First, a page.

As a school psychologist, I've grown familiar with being a first responder to crisis and grief. We are well versed in the stages of grief and have the resources at hand whenever there is a crisis. When the deepest kind of loss, the loss of a child, strikes at the heart of our school community, it is much more difficult to process.
Frankly, I'm at a loss...
This week, my long-time friend, and principal of our school, Maryanne and her husband, Brooks, lost their precious 8-year-old Wyatt, due to complications from newly diagnosed leukemia. He was suffering from flu like symptoms last week, transported to a regional hospital in Sacramento, and we heard there was a possible diagnosis of leukemia. Wyatt and his family were going to FIGHT this!!! They were gearing up and so strong. Then the unimaginable news filtered through the school, and on tearful phone calls, on Tuesday. Wyatt had just passed away.
I've known Maryanne since I started working at BCOE nearly 16 years ago. She was a teacher at our school and is now our principal. I remember plopping down in her office when the principal job at our school became available and "begging" her to consider taking it. We were thrilled when she did. Maryanne is a bright light to our school and programs. Her office is just a couple of doors from mine, and I always love to hear her vivacious laughter. She's that kind of person--warmth and kindness exude from her. Wyatt was like that too.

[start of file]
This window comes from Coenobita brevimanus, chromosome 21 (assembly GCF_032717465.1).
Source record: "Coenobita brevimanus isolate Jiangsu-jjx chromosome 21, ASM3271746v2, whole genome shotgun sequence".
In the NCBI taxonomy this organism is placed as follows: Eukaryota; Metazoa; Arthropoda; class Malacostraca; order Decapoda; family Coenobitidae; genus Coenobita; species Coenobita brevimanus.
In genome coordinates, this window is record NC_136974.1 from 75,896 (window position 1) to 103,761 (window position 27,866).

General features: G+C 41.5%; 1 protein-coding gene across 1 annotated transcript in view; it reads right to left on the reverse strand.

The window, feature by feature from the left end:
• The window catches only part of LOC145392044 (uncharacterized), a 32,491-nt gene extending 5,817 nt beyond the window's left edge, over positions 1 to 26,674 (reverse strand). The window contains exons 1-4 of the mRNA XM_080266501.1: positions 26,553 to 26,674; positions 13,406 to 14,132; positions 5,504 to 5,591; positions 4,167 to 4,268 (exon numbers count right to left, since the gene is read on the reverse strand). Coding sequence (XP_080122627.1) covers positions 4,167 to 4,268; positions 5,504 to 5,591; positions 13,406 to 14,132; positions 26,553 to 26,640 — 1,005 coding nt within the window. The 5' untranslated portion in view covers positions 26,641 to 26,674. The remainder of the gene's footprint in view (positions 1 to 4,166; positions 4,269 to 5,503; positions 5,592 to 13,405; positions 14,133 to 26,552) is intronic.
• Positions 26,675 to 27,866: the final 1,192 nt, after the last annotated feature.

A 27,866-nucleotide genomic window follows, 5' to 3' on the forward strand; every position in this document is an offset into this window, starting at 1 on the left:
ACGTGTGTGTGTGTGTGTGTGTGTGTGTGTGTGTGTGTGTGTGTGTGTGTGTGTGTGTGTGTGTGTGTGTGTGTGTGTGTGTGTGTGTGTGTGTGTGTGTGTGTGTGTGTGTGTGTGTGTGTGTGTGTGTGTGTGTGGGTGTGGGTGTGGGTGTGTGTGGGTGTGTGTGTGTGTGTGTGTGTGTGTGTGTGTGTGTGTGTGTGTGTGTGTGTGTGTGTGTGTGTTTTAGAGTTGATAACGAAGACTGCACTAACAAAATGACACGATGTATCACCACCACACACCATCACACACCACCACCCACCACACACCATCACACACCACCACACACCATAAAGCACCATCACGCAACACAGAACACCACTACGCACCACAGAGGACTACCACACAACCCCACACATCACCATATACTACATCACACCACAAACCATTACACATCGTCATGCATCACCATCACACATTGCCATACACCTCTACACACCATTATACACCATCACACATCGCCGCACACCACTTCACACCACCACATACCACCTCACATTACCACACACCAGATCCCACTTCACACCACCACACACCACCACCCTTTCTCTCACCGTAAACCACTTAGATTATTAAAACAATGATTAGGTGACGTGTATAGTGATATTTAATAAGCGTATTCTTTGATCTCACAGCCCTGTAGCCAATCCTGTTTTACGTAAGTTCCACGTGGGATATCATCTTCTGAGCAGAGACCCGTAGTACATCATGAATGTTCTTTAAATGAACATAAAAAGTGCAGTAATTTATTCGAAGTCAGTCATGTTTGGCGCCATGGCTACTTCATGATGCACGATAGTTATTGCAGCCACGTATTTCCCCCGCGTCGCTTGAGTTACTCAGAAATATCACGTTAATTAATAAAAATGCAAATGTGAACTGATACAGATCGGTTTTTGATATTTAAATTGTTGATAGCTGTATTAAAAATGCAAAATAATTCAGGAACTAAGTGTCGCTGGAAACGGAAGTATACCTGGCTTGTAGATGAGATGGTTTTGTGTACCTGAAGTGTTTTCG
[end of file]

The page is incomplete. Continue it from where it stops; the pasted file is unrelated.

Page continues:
This is not the first time the family has dealt with loss. Brooks lost his first wife to leukemia. When he married Maryanne, she became a step-mom to his son, Shane. This family has already been touched by grief and loss. To now endure this, the loss of a child, is simply heartbreaking beyond words.
It goes against the natural order of life.
I wasn't planning to share this story, it's not mine to tell, though we are all grieving for our friends. I read one of Maryanne's posts on Facebook in which she told us to feel free to share as they need as much support "as there is in the universe to make peace with this loss".
Wyatt was a happy kid and a friend to all. People absolutely adored him. From wearing Dodger blue ribbons with his number 12 on them, to moments of silence at his team Little League game, to words of compassion written on butcher paper by classmates, Wyatt is being remembered. I know his parents are being comforted by hearing the stories of how Wyatt navigated his world. Friends of Brooks and Maryanne have also started a Go Fund Me campaign to "Build a Buddy Bench" at his Sierra View School to memorialize this wonderful boy, wise beyond his years, in a way that will be a gift to others. Even in grief for the deepest kind of loss, this family is thinking of others. Their strength is absolutely inspiring.
I reached out to Maryanne to see if she would mind my sharing their story and the Go Fund Me link with my wonderful blog readers. She thanked me and sent me a big red heart. I only wish I could do more at this time. Please, from wherever you are today, I would appreciate a thought or a prayer for our friends, Maryanne, Brooks and Shane, as they navigate this new phase of life. Wishing them peace.
Hug your family today.
Life is so precious.
Update: Maryanne has started a very moving blog, Salt Water Tides.